Womanzine's Emoji issue (!!!) is chock-full of emotive goodness — emoji haiku, emojis we all wish existed (example: "Did I leave my scarf at your house?"), slut-shaming emoji, The Shining summarized in emoji — it's dreamy.
But there's also some really thought-provoking stuff in there about how those little martini glasses and shrimps have changed the way we communicate:
Emoji allow me an ironic space within the dreaded cheery sincerity of being engaged. I can emoji diamond rings; therefore, it is ok that yes, I have a diamond ring. I default to emoji, a safe argot, as a means of discussing a marriage I'm emotionally ready for, but still lack the language to describe.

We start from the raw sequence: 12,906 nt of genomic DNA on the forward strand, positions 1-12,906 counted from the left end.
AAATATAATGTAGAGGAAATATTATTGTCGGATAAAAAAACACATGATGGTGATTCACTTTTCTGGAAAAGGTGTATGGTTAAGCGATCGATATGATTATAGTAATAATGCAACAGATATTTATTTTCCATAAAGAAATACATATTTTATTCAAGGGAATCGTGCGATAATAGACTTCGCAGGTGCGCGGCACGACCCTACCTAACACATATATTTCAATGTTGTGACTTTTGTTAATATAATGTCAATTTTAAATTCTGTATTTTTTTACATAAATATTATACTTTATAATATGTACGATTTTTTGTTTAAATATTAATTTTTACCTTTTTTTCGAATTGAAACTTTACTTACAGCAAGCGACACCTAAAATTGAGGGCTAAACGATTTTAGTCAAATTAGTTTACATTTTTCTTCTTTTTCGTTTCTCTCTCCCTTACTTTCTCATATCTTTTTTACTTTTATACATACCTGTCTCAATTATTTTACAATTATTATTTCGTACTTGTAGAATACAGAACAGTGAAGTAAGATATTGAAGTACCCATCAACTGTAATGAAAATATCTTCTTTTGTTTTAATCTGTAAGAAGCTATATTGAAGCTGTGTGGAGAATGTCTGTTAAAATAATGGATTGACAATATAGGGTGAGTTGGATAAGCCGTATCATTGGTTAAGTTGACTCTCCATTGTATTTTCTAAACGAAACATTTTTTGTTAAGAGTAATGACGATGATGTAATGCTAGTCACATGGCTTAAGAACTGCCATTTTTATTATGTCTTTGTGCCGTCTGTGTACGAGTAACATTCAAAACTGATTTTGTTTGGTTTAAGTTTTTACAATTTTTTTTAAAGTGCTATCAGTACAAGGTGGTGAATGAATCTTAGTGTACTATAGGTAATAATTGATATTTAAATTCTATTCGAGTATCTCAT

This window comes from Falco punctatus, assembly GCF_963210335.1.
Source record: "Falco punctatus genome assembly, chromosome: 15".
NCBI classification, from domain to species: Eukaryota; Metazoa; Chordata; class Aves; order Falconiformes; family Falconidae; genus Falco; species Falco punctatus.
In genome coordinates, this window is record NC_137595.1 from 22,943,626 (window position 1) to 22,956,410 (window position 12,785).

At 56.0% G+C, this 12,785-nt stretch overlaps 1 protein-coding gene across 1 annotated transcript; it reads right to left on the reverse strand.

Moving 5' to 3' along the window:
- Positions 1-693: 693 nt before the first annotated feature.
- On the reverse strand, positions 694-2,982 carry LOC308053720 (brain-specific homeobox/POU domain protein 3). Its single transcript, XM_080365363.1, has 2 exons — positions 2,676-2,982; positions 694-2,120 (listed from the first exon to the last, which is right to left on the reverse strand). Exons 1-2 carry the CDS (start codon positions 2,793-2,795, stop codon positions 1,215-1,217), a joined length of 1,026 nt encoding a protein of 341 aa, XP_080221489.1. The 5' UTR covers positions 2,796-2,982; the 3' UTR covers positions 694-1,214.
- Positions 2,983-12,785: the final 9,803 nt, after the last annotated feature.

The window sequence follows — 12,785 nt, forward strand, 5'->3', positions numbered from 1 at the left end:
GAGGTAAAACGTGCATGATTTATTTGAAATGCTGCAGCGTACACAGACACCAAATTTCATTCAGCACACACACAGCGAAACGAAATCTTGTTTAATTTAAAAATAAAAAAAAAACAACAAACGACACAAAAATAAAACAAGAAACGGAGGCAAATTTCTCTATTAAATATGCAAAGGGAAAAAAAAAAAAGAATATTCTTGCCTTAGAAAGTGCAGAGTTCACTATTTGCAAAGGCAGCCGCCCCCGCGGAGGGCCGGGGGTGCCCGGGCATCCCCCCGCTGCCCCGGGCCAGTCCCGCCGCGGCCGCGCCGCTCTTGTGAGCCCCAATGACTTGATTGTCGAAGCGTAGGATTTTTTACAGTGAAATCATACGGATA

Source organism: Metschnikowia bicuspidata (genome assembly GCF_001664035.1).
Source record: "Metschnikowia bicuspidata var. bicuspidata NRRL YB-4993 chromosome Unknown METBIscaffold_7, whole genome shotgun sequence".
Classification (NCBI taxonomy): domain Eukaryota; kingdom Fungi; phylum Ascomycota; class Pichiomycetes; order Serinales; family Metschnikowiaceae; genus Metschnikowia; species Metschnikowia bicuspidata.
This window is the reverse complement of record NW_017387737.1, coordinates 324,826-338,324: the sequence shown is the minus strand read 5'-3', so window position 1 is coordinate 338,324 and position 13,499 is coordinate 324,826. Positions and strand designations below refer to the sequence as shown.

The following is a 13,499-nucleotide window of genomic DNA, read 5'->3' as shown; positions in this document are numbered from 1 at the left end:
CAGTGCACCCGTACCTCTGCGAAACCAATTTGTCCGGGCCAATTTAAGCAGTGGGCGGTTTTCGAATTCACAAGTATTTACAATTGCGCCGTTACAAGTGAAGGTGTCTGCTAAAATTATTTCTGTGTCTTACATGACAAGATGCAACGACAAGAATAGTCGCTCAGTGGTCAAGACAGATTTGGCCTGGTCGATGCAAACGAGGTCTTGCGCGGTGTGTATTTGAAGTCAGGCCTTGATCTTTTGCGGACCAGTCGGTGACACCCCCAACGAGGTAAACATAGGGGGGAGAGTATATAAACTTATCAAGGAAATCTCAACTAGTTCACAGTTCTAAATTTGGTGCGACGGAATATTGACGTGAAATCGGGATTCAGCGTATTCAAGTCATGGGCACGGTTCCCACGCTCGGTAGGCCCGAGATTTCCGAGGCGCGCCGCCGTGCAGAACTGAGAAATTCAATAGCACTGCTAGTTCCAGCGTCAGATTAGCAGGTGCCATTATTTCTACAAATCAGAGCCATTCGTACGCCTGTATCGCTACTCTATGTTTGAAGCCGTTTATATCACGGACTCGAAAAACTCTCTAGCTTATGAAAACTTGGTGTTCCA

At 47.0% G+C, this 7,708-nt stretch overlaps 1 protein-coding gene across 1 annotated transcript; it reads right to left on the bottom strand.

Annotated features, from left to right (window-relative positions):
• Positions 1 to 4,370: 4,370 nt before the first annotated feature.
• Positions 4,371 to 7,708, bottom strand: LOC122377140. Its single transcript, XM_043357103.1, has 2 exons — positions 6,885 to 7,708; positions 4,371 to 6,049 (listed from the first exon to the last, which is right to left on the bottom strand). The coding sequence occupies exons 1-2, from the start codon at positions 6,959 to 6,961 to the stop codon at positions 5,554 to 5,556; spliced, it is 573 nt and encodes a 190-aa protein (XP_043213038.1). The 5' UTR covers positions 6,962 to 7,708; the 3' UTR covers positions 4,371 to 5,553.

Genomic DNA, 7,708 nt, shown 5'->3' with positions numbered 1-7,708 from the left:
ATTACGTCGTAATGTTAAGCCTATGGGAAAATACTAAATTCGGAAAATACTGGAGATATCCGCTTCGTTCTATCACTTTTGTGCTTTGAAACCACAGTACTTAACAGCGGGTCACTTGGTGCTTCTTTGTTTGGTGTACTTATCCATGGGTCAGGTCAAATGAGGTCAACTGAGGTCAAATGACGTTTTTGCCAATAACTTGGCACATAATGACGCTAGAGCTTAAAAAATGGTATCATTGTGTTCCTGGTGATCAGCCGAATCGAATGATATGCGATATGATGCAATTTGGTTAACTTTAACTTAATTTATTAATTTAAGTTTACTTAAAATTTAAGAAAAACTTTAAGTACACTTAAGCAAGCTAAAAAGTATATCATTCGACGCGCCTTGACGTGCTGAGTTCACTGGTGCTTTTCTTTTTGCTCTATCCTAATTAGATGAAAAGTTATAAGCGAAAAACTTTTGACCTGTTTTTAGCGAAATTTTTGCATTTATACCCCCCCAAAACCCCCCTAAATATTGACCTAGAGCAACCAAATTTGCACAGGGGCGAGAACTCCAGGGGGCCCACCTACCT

Through repeated use with friends and loved ones, emoji take on a significance particular to the history of the two conversing. But they never lose their own easy, basic meanings.
Emoji are the Zooey Deschanel of communication devices: sweet, but not without an edge.
"Emoji make it easier to talk about anything, I think!" [Emily] Gould wrote me. "They're part of the sort of arms race of communication styling that led me to feel that sometimes only one exclamation point seems unenthusiastic or even downright sarcastic."
I am fascinated too by the idea that I'm using shorthand that might seem incomprehensible to future generations. Or, even better, will exist but with an entirely different set of connotations or social acceptability. But then again, I expect that the way I go about marriage will some day seem just as dated.
Expand your mind and emoji creativity (my friends are about to get some really excellent texts after I'm off work today) by checking it out.